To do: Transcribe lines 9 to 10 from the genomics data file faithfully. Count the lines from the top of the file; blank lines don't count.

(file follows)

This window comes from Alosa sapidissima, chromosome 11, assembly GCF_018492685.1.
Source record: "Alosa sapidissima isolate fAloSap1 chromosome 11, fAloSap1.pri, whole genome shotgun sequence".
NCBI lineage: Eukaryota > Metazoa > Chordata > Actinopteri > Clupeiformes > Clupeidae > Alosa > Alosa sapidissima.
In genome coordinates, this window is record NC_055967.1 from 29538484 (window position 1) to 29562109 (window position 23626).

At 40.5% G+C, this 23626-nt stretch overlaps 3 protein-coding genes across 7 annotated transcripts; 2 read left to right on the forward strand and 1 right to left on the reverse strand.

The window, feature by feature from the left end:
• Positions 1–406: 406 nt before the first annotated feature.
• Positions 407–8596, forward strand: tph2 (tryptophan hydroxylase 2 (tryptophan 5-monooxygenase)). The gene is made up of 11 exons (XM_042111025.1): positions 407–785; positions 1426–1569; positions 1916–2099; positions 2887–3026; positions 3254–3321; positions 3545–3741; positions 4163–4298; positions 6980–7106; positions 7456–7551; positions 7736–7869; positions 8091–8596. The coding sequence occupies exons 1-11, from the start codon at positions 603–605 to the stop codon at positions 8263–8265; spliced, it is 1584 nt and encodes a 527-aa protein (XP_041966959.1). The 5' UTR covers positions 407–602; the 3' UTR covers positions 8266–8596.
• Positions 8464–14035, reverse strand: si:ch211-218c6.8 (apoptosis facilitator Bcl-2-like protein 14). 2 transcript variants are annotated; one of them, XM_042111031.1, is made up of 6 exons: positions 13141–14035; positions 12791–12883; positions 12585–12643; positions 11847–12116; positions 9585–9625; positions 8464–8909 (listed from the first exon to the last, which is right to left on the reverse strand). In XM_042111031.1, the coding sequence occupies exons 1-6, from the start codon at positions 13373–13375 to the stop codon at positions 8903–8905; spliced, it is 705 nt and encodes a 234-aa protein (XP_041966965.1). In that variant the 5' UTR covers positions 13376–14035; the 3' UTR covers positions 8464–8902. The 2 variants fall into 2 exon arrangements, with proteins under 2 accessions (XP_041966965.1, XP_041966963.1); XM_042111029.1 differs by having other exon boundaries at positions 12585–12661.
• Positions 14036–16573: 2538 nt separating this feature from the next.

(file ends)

• Positions 8464–14035, reverse strand: si:ch211-218c6.8 (apoptosis facilitator Bcl-2-like protein 14). 2 transcript variants are annotated; one of them, XM_042111031.1, is made up of 6 exons: positions 13141–14035; positions 12791–12883; positions 12585–12643; positions 11847–12116; positions 9585–9625; positions 8464–8909 (listed from the first exon to the last, which is right to left on the reverse strand). In XM_042111031.1, the coding sequence occupies exons 1-6, from the start codon at positions 13373–13375 to the stop codon at positions 8903–8905; spliced, it is 705 nt and encodes a 234-aa protein (XP_041966965.1). In that variant the 5' UTR covers positions 13376–14035; the 3' UTR covers positions 8464–8902. The 2 variants fall into 2 exon arrangements, with proteins under 2 accessions (XP_041966965.1, XP_041966963.1); XM_042111029.1 differs by having other exon boundaries at positions 12585–12661.
• Positions 14036–16573: 2538 nt separating this feature from the next.